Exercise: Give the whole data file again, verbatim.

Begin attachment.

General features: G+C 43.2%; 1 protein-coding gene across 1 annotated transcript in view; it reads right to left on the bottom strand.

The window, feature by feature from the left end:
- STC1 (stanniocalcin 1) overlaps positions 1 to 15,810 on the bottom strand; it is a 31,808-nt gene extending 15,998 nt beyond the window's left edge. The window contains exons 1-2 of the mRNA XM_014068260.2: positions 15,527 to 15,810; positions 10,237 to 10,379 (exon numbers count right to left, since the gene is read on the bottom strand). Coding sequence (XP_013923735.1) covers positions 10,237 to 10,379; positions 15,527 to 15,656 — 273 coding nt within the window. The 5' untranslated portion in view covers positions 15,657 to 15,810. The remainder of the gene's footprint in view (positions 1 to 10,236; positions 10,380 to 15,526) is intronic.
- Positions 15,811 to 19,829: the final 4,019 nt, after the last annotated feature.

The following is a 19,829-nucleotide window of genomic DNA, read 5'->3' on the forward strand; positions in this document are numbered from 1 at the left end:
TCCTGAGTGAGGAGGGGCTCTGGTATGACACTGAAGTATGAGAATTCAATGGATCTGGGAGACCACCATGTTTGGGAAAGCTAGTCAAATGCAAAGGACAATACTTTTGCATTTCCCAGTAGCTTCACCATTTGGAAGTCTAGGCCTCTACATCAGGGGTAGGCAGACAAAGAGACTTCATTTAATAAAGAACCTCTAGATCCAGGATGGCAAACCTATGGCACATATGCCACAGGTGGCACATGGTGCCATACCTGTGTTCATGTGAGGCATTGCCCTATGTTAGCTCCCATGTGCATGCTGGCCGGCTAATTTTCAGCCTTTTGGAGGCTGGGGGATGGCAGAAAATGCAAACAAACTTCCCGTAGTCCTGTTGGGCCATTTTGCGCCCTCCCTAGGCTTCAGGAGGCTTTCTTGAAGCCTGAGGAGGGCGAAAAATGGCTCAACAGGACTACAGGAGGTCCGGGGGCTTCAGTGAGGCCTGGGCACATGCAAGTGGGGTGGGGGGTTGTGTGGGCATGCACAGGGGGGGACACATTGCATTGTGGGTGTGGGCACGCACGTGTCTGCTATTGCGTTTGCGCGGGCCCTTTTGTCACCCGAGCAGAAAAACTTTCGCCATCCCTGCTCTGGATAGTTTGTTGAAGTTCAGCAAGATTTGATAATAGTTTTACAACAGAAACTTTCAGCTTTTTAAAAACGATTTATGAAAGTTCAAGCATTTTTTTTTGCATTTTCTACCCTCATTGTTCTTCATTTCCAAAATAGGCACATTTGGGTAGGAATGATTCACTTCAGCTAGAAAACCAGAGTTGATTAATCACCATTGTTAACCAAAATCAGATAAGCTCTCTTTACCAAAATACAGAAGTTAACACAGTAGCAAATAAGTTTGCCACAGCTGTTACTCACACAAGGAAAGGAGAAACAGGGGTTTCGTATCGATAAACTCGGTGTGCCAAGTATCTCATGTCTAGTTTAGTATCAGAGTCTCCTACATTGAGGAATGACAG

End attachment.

General features: G+C 43.2%; 1 protein-coding gene across 1 annotated transcript in view; it reads right to left on the bottom strand.

The window, feature by feature from the left end:
- STC1 (stanniocalcin 1) overlaps positions 1 to 15,810 on the bottom strand; it is a 31,808-nt gene extending 15,998 nt beyond the window's left edge. The window contains exons 1-2 of the mRNA XM_014068260.2: positions 15,527 to 15,810; positions 10,237 to 10,379 (exon numbers count right to left, since the gene is read on the bottom strand). Coding sequence (XP_013923735.1) covers positions 10,237 to 10,379; positions 15,527 to 15,656 — 273 coding nt within the window. The 5' untranslated portion in view covers positions 15,657 to 15,810. The remainder of the gene's footprint in view (positions 1 to 10,236; positions 10,380 to 15,526) is intronic.
- Positions 15,811 to 19,829: the final 4,019 nt, after the last annotated feature.

The following is a 19,829-nucleotide window of genomic DNA, read 5'->3' on the forward strand; positions in this document are numbered from 1 at the left end:
TCCTGAGTGAGGAGGGGCTCTGGTATGACACTGAAGTATGAGAATTCAATGGATCTGGGAGACCACCATGTTTGGGAAAGCTAGTCAAATGCAAAGGACAATACTTTTGCATTTCCCAGTAGCTTCACCATTTGGAAGTCTAGGCCTCTACATCAGGGGTAGGCAGACAAAGAGACTTCATTTAATAAAGAACCTCTAGATCCAGGATGGCAAACCTATGGCACATATGCCACAGGTGGCACATGGTGCCATACCTGTGTTCATGTGAGGCATTGCCCTATGTTAGCTCCCATGTGCATGCTGGCCGGCTAATTTTCAGCCTTTTGGAGGCTGGGGGATGGCAGAAAATGCAAACAAACTTCCCGTAGTCCTGTTGGGCCATTTTGCGCCCTCCCTAGGCTTCAGGAGGCTTTCTTGAAGCCTGAGGAGGGCGAAAAATGGCTCAACAGGACTACAGGAGGTCCGGGGGCTTCAGTGAGGCCTGGGCACATGCAAGTGGGGTGGGGGGTTGTGTGGGCATGCACAGGGGGGGACACATTGCATTGTGGGTGTGGGCACGCACGTGTCTGCTATTGCGTTTGCGCGGGCCCTTTTGTCACCCGAGCAGAAAAACTTTCGCCATCCCTGCTCTGGATAGTTTGTTGAAGTTCAGCAAGATTTGATAATAGTTTTACAACAGAAACTTTCAGCTTTTTAAAAACGATTTATGAAAGTTCAAGCATTTTTTTTTGCATTTTCTACCCTCATTGTTCTTCATTTCCAAAATAGGCACATTTGGGTAGGAATGATTCACTTCAGCTAGAAAACCAGAGTTGATTAATCACCATTGTTAACCAAAATCAGATAAGCTCTCTTTACCAAAATACAGAAGTTAACACAGTAGCAAATAAGTTTGCCACAGCTGTTACTCACACAAGGAAAGGAGAAACAGGGGTTTCGTATCGATAAACTCGGTGTGCCAAGTATCTCATGTCTAGTTTAGTATCAGAGTCTCCTACATTGAGGAATGACAG